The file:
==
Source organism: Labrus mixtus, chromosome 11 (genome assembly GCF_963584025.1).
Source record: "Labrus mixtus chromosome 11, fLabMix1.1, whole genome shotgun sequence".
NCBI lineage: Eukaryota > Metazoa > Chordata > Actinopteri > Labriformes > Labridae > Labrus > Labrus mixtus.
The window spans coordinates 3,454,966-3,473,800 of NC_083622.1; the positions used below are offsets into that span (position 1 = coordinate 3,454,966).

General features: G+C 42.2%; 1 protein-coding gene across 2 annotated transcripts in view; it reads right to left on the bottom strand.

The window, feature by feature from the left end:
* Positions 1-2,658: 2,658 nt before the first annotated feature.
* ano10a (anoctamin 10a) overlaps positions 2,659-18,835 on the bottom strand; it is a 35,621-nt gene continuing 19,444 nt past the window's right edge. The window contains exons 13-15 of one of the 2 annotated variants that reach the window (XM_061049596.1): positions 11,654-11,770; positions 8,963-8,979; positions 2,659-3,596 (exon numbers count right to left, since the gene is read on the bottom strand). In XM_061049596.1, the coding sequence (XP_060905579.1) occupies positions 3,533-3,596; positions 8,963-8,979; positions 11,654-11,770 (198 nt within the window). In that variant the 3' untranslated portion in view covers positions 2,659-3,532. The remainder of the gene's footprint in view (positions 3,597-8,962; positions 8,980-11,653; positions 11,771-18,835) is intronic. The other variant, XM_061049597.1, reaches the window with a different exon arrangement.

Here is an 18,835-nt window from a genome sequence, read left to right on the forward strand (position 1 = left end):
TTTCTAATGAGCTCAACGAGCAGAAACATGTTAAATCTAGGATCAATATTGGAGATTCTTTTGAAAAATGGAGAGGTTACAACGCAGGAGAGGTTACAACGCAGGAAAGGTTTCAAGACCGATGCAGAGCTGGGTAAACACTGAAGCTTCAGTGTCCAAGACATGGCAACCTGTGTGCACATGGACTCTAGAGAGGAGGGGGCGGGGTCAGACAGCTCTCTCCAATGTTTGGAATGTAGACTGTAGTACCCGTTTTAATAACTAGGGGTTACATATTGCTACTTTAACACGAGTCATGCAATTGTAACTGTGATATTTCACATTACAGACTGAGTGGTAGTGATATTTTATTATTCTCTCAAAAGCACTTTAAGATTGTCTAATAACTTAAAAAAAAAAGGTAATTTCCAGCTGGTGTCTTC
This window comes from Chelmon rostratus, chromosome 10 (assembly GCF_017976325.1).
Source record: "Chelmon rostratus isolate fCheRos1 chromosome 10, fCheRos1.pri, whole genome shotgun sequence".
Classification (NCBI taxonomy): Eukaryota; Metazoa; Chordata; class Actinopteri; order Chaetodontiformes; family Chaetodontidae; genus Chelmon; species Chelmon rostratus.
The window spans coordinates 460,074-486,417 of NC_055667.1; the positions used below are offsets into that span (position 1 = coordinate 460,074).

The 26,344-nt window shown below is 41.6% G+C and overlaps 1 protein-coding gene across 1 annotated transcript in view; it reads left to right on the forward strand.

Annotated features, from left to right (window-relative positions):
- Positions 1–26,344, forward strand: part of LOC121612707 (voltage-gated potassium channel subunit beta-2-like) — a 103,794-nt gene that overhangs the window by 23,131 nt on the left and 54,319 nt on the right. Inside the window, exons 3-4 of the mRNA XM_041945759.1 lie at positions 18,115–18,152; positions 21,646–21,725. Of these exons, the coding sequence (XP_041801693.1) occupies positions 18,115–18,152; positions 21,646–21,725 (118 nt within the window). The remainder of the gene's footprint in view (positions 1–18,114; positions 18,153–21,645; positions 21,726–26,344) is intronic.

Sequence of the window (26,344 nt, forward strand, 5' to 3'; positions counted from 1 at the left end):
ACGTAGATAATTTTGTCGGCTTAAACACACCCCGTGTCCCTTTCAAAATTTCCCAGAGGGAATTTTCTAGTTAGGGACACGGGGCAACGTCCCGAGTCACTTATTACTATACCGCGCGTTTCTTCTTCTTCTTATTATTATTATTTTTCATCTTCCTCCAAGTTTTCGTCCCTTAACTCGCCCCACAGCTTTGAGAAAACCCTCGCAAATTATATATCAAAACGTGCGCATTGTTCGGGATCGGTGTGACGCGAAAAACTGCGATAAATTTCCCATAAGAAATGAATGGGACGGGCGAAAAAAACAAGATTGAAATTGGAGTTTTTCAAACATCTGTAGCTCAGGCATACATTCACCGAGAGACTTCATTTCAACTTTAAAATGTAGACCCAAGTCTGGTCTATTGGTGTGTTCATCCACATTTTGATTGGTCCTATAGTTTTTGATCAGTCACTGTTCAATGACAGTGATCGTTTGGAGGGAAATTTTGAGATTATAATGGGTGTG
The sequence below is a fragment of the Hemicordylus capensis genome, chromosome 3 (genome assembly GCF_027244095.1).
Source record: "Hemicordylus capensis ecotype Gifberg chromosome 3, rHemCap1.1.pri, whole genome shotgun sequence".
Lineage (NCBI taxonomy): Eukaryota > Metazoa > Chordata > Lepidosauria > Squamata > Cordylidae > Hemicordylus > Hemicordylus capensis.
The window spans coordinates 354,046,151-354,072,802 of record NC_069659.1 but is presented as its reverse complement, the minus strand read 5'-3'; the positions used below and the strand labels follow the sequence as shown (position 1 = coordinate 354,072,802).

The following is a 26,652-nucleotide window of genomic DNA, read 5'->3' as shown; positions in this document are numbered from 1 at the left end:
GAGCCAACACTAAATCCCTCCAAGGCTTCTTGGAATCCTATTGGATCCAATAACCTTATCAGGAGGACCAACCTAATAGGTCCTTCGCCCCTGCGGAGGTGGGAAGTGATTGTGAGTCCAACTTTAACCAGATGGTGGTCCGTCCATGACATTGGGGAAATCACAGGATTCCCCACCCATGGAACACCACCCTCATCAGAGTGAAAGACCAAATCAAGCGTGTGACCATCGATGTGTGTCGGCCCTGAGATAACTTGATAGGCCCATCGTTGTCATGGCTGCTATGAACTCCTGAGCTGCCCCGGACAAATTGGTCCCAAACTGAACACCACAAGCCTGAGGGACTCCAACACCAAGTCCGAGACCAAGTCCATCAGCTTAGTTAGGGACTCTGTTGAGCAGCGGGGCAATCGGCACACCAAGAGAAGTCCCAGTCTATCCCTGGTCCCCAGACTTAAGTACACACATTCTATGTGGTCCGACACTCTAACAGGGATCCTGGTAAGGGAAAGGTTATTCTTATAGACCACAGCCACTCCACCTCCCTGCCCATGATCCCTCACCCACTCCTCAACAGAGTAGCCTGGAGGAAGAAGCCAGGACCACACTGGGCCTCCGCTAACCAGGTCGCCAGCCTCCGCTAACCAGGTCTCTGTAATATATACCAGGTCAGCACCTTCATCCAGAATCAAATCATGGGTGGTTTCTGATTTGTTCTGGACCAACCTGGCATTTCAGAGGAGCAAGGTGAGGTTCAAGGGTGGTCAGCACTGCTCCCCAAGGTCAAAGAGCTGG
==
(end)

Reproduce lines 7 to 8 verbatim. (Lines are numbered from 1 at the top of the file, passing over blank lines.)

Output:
* Positions 1-2,658: 2,658 nt before the first annotated feature.
* ano10a (anoctamin 10a) overlaps positions 2,659-18,835 on the bottom strand; it is a 35,621-nt gene continuing 19,444 nt past the window's right edge. The window contains exons 13-15 of one of the 2 annotated variants that reach the window (XM_061049596.1): positions 11,654-11,770; positions 8,963-8,979; positions 2,659-3,596 (exon numbers count right to left, since the gene is read on the bottom strand). In XM_061049596.1, the coding sequence (XP_060905579.1) occupies positions 3,533-3,596; positions 8,963-8,979; positions 11,654-11,770 (198 nt within the window). In that variant the 3' untranslated portion in view covers positions 2,659-3,532. The remainder of the gene's footprint in view (positions 3,597-8,962; positions 8,980-11,653; positions 11,771-18,835) is intronic. The other variant, XM_061049597.1, reaches the window with a different exon arrangement.